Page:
installer - first impressions

You know, there are lots of opensource install methods on the market now.

I just installed OF, [I think] and this is rather off-putting.

Also: updates?

Even SVN has update and GUI mechanisms. Pick one?

I’ve been programming for decades and I’m trying to get up into higher code models, further from the ‘machine’ ala Java and object code. I can work faster and smarter.

It’s good to know the machine… ‘hi howya doin?’ but for development that is not exact processor based, nor application specific such that it requires low level code, why are we still doing this?

I saw the video. That’s why I’m here. The install process alone is nearly enough to make me think twice about it.

I’m getting to be an older hack, and I like to get right to my stated goals rather than having to mod the kernel before I can even get working. My programming needs have evolved:

  1. Usability
  2. Speed
  3. Configurable
  4. Consistent
  5. Upgradable

TY. Now I will start trying to get this beast to run…

thanks for the comments. it’s open source. there is a community here. jump in and fix stuff if you want.

you sound like you know what you want, so…

[quote author=“DEMOPOLY”]You know, there are lots of opensource install methods on the market now.

I just installed OF, [I think] and this is rather off-putting.
[/quote]

as a long-time developer i really dislike dev tools with installation programs. i don’t know where it’s putting stuff, and i need to dig around to find it. with oF, it’s all there, all in one place.

you’re developing C++ now. it’s friendly C++, and it holds your hand a lot more than raw C++, and the community support is here if you ask nicely; but it’s still C++.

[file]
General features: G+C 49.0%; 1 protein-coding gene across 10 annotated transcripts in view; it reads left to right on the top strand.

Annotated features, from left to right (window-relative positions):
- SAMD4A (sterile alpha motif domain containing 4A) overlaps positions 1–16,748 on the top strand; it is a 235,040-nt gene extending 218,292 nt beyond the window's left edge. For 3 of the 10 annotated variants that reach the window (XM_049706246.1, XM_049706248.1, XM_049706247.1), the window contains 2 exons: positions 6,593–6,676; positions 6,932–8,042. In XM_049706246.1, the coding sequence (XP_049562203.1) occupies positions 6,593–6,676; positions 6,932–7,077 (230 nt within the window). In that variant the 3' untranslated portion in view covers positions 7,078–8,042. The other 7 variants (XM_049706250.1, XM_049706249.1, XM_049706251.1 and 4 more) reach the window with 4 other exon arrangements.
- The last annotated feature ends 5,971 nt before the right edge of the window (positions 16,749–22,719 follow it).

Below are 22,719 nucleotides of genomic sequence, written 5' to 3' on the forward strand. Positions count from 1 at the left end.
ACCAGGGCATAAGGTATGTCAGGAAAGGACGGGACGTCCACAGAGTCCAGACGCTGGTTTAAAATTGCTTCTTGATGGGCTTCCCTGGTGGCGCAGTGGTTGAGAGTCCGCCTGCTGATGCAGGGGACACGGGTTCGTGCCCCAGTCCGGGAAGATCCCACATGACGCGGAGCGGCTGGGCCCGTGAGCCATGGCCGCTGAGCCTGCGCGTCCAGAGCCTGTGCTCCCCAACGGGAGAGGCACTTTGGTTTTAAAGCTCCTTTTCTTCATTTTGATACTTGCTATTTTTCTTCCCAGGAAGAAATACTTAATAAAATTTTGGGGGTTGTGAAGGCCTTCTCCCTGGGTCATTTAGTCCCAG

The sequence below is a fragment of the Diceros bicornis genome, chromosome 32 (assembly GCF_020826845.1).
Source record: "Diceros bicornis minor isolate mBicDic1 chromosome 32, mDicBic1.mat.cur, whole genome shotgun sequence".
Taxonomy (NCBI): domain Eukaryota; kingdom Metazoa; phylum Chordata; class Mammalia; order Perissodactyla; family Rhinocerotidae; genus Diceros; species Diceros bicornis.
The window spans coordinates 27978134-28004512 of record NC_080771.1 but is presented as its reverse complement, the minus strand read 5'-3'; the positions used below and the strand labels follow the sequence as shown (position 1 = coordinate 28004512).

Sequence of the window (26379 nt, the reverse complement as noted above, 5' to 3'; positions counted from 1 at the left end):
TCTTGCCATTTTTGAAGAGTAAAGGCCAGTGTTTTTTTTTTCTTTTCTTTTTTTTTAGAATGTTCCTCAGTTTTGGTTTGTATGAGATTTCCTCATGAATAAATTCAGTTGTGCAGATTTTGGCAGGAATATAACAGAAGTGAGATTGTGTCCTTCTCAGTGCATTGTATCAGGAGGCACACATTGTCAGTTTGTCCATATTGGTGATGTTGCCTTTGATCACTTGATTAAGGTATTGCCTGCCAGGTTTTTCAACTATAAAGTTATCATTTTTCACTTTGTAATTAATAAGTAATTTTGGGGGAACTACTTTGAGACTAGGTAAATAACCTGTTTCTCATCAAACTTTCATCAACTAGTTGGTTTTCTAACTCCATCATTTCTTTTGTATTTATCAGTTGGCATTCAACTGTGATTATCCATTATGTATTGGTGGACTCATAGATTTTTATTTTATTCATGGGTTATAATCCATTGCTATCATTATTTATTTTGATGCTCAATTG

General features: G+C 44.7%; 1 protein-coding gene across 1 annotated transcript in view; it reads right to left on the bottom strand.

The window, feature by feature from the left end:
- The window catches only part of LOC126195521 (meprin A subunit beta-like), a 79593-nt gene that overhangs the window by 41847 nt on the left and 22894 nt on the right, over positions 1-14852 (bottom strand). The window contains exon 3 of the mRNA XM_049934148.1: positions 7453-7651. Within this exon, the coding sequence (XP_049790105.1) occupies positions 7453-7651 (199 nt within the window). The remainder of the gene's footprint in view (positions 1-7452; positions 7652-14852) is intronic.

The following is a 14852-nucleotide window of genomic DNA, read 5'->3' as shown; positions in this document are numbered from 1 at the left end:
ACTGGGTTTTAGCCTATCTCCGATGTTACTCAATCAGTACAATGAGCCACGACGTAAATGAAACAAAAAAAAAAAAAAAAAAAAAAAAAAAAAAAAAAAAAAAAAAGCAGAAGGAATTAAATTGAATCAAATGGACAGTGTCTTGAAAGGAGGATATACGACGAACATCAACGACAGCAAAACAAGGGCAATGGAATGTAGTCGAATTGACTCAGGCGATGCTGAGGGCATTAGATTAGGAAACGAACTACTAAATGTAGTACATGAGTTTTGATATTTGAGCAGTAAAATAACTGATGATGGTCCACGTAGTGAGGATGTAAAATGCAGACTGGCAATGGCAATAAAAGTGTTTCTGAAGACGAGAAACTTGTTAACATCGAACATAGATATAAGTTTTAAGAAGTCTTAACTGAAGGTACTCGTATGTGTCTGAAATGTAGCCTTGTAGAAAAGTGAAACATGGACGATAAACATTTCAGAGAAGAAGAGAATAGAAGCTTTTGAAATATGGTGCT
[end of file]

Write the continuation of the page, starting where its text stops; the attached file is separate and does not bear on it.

Also: updates?

personally, i have (a part of) the oF tree hooked up to SVN; for new versions i can just go ‘svn update’. but, oF is still in prerelease (this is why there is no direct link to the download page from the homepage); at the moment the paths and some of the naming conventions (especially around the addons system) are still in flux, and a project built against 0.04 won’t compile against 0.05 without a bunch of changes.

but as Zach says, it’s open source; jump in and make changes if you want.

It’s good to know the machine… ‘hi howya doin?’ but for development that is not exact processor based, nor application specific such that it requires low level code, why are we still doing this?

because it’s C++, and you get the most out of C++ when you know how the low-level stuff works. for instance, most openFrameworks programmers coming from another development platform, or new to programming, have to come into contact with the ‘pointer’ concept at a fairly early stage in development; this is vital for an understanding of C++, and there isn’t really any way around it. if you want the performance boost that C++ offers, you have to work for it. openFrameworks does a lot of this work for you, but at the end it’s up to you.

good luck, and come back and ask questions when you get stuck.